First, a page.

The people of Wisconsin should be told less about the actions of their elected officials.
That message is implicit in bills in the state Senate and Assembly that would repeal the state law requiring that meeting minutes, ordinances and budgets of municipalities and school districts be published in newspapers.
The bills would allow local governments to satisfy public notice requirements by posting the information on their own websites.
This legislation would make it harder for citizens to get information about their government and would be a setback for the transparency that is an essential element of democracy.
Newspaper publication of public notices, required by law in every state as one of the checks and balances of government, ensures an independent source of easily accessible government information—a permanent, unedited record of the actions of public officials.
Citizens should not have to search for this information on websites controlled by government agencies. It should be presented, as it is now, on the pages of the newspapers most citizens rely on for information about their elected governments.
Acting to reduce the availability of government information to the public is hard to defend, thus supporters of killing the newspaper public notice requirement have had to resort to the argument that it will save the taxpayers money.
Newspapers are paid to publish government minutes, budgets and ordinances. The rates are set by the state Department of Administration as part of detailed regulations that also specify the typestyle and size of the printed notices.
The payment rates, substantially less than commercial advertisers pay for newspaper space, barely cover the cost of processing and printing the information.
In newspaper public notices, taxpayers get good value for expenditures that represent a tiny fraction of government budgets.
When Port Washington aldermen passed a resolution late last year supporting legislation to end the newspaper public notice requirement, it was in character for city officials who have often appeared insensitive to the public’s right to know about the actions of their elected representatives.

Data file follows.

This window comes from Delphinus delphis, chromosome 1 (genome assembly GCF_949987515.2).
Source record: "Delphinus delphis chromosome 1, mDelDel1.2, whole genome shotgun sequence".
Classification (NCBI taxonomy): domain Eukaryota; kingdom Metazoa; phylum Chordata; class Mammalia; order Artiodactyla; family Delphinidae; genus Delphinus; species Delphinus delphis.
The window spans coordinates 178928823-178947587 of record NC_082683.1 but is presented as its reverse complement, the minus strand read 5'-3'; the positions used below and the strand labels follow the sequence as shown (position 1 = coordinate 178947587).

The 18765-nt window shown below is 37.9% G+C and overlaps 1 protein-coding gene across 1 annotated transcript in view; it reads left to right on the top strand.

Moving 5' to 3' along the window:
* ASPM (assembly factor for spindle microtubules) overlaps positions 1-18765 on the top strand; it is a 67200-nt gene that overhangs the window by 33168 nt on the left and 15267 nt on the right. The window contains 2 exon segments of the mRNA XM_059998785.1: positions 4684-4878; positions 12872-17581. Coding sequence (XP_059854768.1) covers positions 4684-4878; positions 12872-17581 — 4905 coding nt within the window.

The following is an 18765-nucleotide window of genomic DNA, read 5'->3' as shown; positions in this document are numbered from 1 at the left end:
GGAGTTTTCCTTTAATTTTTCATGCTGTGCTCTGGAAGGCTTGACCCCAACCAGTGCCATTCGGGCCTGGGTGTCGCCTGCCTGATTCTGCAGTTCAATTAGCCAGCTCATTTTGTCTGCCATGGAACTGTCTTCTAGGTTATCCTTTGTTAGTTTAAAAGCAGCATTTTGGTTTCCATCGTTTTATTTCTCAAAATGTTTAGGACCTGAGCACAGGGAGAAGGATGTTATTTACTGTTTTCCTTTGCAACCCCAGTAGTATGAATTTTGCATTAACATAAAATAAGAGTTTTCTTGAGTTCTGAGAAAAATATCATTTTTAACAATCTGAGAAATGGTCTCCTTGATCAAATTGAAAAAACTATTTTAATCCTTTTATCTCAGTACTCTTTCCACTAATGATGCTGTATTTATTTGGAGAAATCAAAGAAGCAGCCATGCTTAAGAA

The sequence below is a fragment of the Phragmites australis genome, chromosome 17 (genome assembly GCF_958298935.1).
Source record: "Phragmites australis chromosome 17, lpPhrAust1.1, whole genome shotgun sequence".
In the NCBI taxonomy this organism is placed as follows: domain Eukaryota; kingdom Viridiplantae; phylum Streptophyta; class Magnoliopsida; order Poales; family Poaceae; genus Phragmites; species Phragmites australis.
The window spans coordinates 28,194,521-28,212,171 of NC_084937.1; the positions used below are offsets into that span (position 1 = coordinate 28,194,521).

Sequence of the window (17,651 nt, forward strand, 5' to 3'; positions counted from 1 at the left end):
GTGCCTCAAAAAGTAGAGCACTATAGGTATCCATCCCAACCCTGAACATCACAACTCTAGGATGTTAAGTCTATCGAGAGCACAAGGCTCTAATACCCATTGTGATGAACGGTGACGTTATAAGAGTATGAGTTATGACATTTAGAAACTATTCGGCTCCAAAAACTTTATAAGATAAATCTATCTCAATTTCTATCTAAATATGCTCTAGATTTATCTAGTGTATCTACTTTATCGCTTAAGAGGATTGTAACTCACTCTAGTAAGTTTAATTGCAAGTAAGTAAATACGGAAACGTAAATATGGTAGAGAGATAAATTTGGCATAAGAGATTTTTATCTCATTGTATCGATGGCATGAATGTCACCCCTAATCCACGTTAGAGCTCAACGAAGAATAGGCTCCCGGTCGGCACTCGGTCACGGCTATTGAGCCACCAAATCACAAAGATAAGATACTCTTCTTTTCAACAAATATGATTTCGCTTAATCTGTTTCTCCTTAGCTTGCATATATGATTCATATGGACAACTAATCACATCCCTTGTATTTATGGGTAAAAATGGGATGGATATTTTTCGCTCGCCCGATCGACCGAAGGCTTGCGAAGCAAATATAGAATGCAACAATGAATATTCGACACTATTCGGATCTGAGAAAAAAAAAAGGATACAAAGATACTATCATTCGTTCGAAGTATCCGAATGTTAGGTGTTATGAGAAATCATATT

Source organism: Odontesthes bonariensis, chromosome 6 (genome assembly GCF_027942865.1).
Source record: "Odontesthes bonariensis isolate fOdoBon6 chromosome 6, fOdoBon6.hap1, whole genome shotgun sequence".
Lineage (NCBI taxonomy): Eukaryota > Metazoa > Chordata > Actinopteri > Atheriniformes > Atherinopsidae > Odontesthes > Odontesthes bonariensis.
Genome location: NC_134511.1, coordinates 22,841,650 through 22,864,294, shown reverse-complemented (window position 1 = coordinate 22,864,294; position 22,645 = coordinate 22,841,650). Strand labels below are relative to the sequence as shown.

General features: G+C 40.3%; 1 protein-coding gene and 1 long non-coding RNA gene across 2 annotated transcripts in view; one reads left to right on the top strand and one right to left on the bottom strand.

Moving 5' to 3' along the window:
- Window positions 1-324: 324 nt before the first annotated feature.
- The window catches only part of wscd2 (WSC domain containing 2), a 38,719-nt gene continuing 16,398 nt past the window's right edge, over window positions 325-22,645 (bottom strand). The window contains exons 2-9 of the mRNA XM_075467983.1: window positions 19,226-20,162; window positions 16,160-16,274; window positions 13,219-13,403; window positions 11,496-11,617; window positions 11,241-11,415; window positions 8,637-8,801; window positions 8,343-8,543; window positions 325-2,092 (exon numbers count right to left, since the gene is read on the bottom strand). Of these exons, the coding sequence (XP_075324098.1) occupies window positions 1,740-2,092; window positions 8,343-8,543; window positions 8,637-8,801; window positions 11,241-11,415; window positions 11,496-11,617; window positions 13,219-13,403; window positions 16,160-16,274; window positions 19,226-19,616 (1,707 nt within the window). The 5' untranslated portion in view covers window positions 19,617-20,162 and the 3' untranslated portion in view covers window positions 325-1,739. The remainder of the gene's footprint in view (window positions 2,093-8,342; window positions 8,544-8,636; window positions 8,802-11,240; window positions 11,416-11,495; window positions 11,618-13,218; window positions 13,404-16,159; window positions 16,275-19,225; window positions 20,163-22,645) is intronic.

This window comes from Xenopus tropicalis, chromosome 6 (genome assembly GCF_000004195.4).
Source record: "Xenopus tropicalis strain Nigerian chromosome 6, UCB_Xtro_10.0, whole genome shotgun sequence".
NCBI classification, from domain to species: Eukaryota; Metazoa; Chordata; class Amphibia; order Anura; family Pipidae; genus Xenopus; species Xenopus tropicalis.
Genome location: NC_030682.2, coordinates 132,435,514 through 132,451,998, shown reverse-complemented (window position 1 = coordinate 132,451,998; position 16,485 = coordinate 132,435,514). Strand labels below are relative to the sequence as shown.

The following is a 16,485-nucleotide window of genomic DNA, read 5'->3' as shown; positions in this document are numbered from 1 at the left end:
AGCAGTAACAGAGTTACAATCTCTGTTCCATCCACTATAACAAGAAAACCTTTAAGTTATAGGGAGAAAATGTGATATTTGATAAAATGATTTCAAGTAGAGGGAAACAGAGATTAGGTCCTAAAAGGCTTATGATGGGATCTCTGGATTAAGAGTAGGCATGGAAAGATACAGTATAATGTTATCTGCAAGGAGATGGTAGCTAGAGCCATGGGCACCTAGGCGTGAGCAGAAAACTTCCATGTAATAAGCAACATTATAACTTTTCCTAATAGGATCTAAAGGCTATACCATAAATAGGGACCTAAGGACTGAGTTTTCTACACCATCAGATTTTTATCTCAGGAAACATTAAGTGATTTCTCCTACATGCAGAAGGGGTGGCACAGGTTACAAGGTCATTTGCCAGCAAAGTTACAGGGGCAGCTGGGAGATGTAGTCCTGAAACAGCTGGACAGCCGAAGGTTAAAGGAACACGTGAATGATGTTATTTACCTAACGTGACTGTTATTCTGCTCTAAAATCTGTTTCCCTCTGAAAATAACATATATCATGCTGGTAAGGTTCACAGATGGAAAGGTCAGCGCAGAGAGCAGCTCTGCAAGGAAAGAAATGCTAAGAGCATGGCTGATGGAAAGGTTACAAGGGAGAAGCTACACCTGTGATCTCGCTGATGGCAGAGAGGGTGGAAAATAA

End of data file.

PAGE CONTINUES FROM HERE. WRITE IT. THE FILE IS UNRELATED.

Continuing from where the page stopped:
The aldermen who urged state legislators to relieve them of the requirement to publish meeting minutes in Ozaukee Press, the city’s official newspaper, were the same Common Council members who held an unprecedented series of closed meetings from which the public and press were excluded in 2016.
The meetings were mostly about the subject that has ignited strong public opposition, the proposed Blues Factory development on the lakefront, and were frequently followed by unanimous votes in favor of the development with little public discussion.
In a letter to the editor published in last week’s Ozaukee Press, Ald. Bill Driscoll exaggerated the potential savings of eliminating the newspaper public notice requirement by more than 50% and made dubious claims about declining newspaper readership (as does State Sen. Duey Stroebel in a letter in this issue of the Press).
Surveys have shown that Wisconsin residents depend on newspapers for information about government more than any other source. Circulation of community newspapers—those most affected by the proposed public notice change—remains robust.
Readership of Ozaukee Press, the largest paid circulation community weekly in Wisconsin, is steady or growing in all of the communities the newspaper serves. In Port Washington, more than 75% of the households are reached by Ozaukee Press.
The Press, which devotes significant staff time and newspaper space to comprehensive coverage of local government in the communities it serves, is the primary source of public knowledge of local government issues in Ozaukee County.
The official record of government activities, including the complete text of ordinances and budgets, belongs where citizens go to get information about their local government—in newspapers. Ending that is bad public policy that would erode open government. The public should not stand for it.